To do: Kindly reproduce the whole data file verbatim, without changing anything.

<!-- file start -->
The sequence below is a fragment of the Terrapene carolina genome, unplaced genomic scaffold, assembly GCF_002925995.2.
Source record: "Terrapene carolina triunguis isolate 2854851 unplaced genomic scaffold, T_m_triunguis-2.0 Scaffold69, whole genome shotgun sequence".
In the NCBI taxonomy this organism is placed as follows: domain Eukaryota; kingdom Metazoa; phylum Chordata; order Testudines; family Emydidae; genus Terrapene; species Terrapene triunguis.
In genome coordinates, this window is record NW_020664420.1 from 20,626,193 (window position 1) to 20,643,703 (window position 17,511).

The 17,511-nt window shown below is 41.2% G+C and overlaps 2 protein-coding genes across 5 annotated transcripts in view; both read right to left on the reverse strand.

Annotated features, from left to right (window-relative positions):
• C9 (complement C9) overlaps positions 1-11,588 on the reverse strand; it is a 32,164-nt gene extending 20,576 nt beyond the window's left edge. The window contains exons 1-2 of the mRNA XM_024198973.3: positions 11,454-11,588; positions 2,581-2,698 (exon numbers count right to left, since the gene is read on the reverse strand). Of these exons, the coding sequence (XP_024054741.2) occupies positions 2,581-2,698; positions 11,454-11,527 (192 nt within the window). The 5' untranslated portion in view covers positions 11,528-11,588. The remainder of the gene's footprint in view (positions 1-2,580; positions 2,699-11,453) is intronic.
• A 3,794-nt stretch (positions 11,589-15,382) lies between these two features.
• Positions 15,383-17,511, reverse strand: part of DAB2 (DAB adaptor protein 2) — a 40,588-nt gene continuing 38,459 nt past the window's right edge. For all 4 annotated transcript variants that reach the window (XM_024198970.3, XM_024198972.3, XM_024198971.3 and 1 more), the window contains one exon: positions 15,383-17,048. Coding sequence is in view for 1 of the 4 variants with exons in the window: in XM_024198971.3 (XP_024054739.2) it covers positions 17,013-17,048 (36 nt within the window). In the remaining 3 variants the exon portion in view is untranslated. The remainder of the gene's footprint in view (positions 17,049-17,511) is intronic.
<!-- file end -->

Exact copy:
The sequence below is a fragment of the Terrapene carolina genome, unplaced genomic scaffold, assembly GCF_002925995.2.
Source record: "Terrapene carolina triunguis isolate 2854851 unplaced genomic scaffold, T_m_triunguis-2.0 Scaffold69, whole genome shotgun sequence".
In the NCBI taxonomy this organism is placed as follows: domain Eukaryota; kingdom Metazoa; phylum Chordata; order Testudines; family Emydidae; genus Terrapene; species Terrapene triunguis.
In genome coordinates, this window is record NW_020664420.1 from 20,626,193 (window position 1) to 20,643,703 (window position 17,511).

The 17,511-nt window shown below is 41.2% G+C and overlaps 2 protein-coding genes across 5 annotated transcripts in view; both read right to left on the reverse strand.

Annotated features, from left to right (window-relative positions):
• C9 (complement C9) overlaps positions 1-11,588 on the reverse strand; it is a 32,164-nt gene extending 20,576 nt beyond the window's left edge. The window contains exons 1-2 of the mRNA XM_024198973.3: positions 11,454-11,588; positions 2,581-2,698 (exon numbers count right to left, since the gene is read on the reverse strand). Of these exons, the coding sequence (XP_024054741.2) occupies positions 2,581-2,698; positions 11,454-11,527 (192 nt within the window). The 5' untranslated portion in view covers positions 11,528-11,588. The remainder of the gene's footprint in view (positions 1-2,580; positions 2,699-11,453) is intronic.
• A 3,794-nt stretch (positions 11,589-15,382) lies between these two features.
• Positions 15,383-17,511, reverse strand: part of DAB2 (DAB adaptor protein 2) — a 40,588-nt gene continuing 38,459 nt past the window's right edge. For all 4 annotated transcript variants that reach the window (XM_024198970.3, XM_024198972.3, XM_024198971.3 and 1 more), the window contains one exon: positions 15,383-17,048. Coding sequence is in view for 1 of the 4 variants with exons in the window: in XM_024198971.3 (XP_024054739.2) it covers positions 17,013-17,048 (36 nt within the window). In the remaining 3 variants the exon portion in view is untranslated. The remainder of the gene's footprint in view (positions 17,049-17,511) is intronic.